How do we go about understanding operational and policy decisions about cyber? They involve a complex mix of human decisions, technical capabilities, and social interactions. As we have seen from recent events, peoples’ reaction to cyber can be as important as the capability.
One way government and industry professionals go about understanding the complex linkages in cyber operations is through gaming. Games allow you to bring together all of these diverse aspects of cyber policy. Games place people in decision-making roles during a simulated real-world problem—historical, contemporary or projected into the future. These “professional games” are used by decision-makers within government, industry and academia to examine policy issues and potential outcomes. They also allow operational professionals to assess requirements, plan budgets, and practice response procedures. Professional games on cyber policy and operations are run by a variety of agencies as part of an effort to develop national strategies, permissions, and capabilities.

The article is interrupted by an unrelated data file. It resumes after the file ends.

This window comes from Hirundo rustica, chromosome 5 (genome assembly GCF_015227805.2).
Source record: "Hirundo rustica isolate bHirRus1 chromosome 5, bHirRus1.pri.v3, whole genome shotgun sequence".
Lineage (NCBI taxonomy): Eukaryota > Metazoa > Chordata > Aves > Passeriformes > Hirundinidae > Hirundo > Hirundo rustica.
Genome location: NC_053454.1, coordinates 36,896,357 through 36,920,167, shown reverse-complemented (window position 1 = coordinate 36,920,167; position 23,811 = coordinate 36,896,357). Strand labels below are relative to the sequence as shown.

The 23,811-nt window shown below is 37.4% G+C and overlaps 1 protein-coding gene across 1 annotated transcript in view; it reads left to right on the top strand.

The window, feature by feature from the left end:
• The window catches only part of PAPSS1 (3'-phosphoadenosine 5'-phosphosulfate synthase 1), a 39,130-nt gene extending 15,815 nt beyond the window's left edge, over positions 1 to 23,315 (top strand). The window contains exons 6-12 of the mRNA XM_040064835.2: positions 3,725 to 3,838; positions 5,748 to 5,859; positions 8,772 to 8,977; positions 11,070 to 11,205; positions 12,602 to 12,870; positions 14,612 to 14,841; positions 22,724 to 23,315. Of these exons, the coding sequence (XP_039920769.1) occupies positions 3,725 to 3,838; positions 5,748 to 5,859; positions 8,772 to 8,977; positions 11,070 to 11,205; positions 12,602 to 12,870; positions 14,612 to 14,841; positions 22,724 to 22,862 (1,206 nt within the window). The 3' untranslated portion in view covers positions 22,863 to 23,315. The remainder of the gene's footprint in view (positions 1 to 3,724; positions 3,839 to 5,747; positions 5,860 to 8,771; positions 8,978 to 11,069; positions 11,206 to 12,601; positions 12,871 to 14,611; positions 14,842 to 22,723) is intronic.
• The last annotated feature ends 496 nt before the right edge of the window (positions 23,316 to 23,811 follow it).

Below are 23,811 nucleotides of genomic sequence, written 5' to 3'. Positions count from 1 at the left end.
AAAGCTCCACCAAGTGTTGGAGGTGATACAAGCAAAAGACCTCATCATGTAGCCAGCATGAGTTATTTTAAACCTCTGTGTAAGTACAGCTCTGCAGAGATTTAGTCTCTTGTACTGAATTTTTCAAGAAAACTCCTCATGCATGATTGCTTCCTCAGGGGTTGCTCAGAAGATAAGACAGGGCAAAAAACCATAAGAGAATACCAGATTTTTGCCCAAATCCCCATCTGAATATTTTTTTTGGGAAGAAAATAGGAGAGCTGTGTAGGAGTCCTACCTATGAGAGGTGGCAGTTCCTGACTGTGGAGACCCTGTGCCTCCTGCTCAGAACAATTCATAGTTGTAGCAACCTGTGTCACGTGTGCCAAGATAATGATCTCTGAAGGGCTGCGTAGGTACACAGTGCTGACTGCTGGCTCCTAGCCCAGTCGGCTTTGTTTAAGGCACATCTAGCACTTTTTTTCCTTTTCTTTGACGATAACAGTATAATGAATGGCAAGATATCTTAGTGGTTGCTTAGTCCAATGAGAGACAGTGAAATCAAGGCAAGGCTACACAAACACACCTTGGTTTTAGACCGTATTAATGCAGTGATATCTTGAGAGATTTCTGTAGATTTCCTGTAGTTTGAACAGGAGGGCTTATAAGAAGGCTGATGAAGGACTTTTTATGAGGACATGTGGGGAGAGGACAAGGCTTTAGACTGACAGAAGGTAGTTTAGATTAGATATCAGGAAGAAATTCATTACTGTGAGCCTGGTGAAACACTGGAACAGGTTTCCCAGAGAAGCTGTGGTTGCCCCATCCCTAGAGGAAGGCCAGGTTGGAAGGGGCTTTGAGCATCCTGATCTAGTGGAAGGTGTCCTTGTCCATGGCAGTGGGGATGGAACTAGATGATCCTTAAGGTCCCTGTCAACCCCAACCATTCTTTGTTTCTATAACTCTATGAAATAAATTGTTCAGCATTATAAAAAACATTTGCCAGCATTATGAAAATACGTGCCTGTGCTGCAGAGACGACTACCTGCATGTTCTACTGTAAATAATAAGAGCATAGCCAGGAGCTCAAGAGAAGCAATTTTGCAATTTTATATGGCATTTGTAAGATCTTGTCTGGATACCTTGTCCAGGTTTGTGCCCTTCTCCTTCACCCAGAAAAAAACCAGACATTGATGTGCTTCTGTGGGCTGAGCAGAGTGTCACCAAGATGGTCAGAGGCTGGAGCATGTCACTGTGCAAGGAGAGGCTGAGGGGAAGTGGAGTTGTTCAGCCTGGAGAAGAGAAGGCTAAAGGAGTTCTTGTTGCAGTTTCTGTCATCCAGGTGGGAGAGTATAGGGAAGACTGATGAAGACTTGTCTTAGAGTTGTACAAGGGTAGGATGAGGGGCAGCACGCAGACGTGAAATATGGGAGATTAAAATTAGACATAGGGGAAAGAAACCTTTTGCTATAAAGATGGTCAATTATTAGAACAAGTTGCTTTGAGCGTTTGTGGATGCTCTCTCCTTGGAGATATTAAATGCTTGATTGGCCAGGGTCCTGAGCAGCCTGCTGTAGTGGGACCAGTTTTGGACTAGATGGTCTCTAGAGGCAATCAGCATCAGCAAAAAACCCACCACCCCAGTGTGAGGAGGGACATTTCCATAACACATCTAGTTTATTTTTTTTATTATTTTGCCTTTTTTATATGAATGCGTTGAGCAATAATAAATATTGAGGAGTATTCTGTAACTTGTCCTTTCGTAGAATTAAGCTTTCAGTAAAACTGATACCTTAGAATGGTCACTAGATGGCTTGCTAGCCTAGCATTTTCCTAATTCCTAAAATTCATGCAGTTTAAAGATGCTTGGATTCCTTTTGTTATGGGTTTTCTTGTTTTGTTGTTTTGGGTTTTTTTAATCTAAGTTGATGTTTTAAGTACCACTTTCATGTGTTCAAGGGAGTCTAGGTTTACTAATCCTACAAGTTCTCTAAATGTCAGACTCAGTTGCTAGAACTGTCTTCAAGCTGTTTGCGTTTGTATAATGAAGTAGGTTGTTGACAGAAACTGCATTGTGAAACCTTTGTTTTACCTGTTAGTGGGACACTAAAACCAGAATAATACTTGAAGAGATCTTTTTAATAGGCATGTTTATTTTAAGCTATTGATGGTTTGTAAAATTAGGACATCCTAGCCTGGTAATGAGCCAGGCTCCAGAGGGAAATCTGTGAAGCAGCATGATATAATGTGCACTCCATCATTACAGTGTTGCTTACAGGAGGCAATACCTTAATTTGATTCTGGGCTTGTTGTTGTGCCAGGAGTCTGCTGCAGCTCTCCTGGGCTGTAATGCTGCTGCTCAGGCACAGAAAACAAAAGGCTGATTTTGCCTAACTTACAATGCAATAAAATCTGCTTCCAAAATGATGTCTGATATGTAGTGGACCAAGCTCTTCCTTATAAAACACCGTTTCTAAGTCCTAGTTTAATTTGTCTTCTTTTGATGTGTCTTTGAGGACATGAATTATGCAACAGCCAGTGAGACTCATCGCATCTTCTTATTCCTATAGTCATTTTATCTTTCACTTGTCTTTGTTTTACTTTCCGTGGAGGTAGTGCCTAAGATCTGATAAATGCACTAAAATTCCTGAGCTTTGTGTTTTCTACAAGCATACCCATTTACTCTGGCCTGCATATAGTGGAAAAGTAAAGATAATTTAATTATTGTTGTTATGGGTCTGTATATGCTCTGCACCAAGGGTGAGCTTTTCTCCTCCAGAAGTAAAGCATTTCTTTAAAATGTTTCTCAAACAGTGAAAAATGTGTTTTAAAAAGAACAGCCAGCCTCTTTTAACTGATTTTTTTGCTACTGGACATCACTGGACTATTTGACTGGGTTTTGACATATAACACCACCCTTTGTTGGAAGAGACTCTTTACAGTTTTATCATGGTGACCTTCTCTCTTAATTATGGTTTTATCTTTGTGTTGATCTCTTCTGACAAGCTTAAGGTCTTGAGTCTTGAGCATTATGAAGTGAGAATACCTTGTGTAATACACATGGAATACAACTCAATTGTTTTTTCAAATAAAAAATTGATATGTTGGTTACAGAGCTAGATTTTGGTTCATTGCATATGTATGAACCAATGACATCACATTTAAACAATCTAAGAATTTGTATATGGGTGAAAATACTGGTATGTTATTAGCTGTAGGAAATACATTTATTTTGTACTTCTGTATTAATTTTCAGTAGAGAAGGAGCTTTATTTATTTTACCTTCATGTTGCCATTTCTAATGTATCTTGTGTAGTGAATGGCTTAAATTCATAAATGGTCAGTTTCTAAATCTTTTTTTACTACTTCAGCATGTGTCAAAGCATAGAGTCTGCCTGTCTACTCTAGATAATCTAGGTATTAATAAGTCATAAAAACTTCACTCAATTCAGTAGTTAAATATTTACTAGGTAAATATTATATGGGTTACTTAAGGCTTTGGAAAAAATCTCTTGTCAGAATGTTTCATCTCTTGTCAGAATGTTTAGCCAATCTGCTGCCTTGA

In this course we examine the challenges of gaming cyber. How do you develop games that address the challenges associated with cyber? Why are cyber games inherently difficult to do well, and how do you match technical layers of game play with the operational and strategic layers? What is the role of computer simulation in cyber games, and how do cyber games differ from exercises? How do you assess player actions given the potential political, social, and technical impacts of game play?